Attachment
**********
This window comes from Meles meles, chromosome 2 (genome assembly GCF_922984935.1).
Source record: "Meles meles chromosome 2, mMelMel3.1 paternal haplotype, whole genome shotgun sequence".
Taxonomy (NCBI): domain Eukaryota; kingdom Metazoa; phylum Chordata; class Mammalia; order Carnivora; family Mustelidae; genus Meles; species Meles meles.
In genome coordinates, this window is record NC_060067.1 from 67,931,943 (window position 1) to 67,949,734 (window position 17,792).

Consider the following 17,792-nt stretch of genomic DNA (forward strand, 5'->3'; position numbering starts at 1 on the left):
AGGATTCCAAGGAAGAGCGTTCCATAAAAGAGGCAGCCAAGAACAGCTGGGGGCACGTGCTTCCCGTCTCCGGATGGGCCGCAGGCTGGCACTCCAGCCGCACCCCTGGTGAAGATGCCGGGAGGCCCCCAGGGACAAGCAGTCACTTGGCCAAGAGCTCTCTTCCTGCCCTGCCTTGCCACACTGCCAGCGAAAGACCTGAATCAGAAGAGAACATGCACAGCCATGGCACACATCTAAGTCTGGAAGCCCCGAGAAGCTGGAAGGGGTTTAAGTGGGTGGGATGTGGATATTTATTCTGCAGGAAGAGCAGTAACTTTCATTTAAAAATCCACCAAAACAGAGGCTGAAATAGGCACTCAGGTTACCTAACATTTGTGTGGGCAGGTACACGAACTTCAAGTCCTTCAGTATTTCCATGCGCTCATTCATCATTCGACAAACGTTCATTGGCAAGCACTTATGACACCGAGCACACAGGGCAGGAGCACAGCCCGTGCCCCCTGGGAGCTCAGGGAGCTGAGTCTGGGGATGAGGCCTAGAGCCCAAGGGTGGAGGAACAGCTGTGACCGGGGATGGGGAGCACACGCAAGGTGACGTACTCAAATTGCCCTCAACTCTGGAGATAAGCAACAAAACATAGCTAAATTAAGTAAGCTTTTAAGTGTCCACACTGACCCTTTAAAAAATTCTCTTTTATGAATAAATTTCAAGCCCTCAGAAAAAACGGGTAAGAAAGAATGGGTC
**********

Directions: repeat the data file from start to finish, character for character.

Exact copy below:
This window comes from Meles meles, chromosome 2 (genome assembly GCF_922984935.1).
Source record: "Meles meles chromosome 2, mMelMel3.1 paternal haplotype, whole genome shotgun sequence".
Taxonomy (NCBI): domain Eukaryota; kingdom Metazoa; phylum Chordata; class Mammalia; order Carnivora; family Mustelidae; genus Meles; species Meles meles.
In genome coordinates, this window is record NC_060067.1 from 67,931,943 (window position 1) to 67,949,734 (window position 17,792).

Consider the following 17,792-nt stretch of genomic DNA (forward strand, 5'->3'; position numbering starts at 1 on the left):
AGGATTCCAAGGAAGAGCGTTCCATAAAAGAGGCAGCCAAGAACAGCTGGGGGCACGTGCTTCCCGTCTCCGGATGGGCCGCAGGCTGGCACTCCAGCCGCACCCCTGGTGAAGATGCCGGGAGGCCCCCAGGGACAAGCAGTCACTTGGCCAAGAGCTCTCTTCCTGCCCTGCCTTGCCACACTGCCAGCGAAAGACCTGAATCAGAAGAGAACATGCACAGCCATGGCACACATCTAAGTCTGGAAGCCCCGAGAAGCTGGAAGGGGTTTAAGTGGGTGGGATGTGGATATTTATTCTGCAGGAAGAGCAGTAACTTTCATTTAAAAATCCACCAAAACAGAGGCTGAAATAGGCACTCAGGTTACCTAACATTTGTGTGGGCAGGTACACGAACTTCAAGTCCTTCAGTATTTCCATGCGCTCATTCATCATTCGACAAACGTTCATTGGCAAGCACTTATGACACCGAGCACACAGGGCAGGAGCACAGCCCGTGCCCCCTGGGAGCTCAGGGAGCTGAGTCTGGGGATGAGGCCTAGAGCCCAAGGGTGGAGGAACAGCTGTGACCGGGGATGGGGAGCACACGCAAGGTGACGTACTCAAATTGCCCTCAACTCTGGAGATAAGCAACAAAACATAGCTAAATTAAGTAAGCTTTTAAGTGTCCACACTGACCCTTTAAAAAATTCTCTTTTATGAATAAATTTCAAGCCCTCAGAAAAAACGGGTAAGAAAGAATGGGTC